There is an outrageous story out of Quebec and Prince Edward Island about the clawback of funds saved by family members for their disabled children. The mean spirited governments in question should hang their heads in shame over what they are doing.

You should read the CBC Story before finishing this post.

The issues in question are about the governments denying disability benefits to individuals even though the savings are invested in a Hensen Trust or a Registered Disability Savings Plan (RDSP). Most provinces (including B.C.) set strict limits on the amount of savings that a person can possess before the government will cease disability payments. The payments resume only after the savings amount falls below the threshold.  In B.C. the limit is $5,000 with some exceptions. The important difference is that in B.C., Hensen Trusts and RDSP payments are generally (with some reasonable exceptions) exempt from triggering clawbacks.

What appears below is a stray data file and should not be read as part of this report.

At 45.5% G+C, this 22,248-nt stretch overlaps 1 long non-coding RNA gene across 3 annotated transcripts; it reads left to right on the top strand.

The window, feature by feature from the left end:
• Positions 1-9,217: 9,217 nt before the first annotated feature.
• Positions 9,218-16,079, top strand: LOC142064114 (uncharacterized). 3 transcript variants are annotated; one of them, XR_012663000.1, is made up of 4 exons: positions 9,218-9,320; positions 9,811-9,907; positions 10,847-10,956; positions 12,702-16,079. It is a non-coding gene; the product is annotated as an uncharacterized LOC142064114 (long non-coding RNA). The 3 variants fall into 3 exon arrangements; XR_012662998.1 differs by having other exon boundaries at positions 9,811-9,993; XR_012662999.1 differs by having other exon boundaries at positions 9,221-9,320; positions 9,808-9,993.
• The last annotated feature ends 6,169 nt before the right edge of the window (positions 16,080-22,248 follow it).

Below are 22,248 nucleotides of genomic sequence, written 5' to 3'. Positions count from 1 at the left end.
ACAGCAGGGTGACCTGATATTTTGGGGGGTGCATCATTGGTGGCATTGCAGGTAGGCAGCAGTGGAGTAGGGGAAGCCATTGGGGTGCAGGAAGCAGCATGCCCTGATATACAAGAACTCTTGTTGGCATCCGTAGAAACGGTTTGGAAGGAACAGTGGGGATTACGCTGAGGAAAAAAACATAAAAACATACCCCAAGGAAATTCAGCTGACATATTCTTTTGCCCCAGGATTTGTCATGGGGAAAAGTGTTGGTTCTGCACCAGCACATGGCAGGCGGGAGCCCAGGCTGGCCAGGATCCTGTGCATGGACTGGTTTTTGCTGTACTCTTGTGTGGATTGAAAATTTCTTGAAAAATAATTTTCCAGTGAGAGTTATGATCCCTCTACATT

It pains me greatly to say this government did something right, but on this issue they are ahead of many other provinces.  In fact B.C. was the first provincial government to announce after the RDSP launch that they would exempt payments from the plan from causing a clawback.

The answer to the title of this post is unfortunately; Yes this could happen in B.C. The disability benefits are subject to government policy and could change at any time. We must remain vigilant.

My RDSP Report Card

In 2012 I switched my child’s RDSP from BMO to TD Waterhouse. I was fed up with the limited investment options at BMO and their outrageous pricing.

I decided that my investment choices would follow the recommendations of the Canadian Couch Potato using TD e-Series funds.

How have things worked out so far?  Well, I’m pleased to say that the account has done very well with a rate of return for 2014 of 10.34%.  I don’t think this will repeated every year, but it’s a very good start.

I love the simplicity of the plan.

  • I make a contribution once a year
  • The government will advise you by letter of the contribution that will attract the maximum grant and bond.
  • Wait for the government to add their contribution.
  • Re-balance the account to the original asset allocation.
  • That’s it.  You are done for the year.

To make the switch refer to my post RDSP – Change of Financial Institution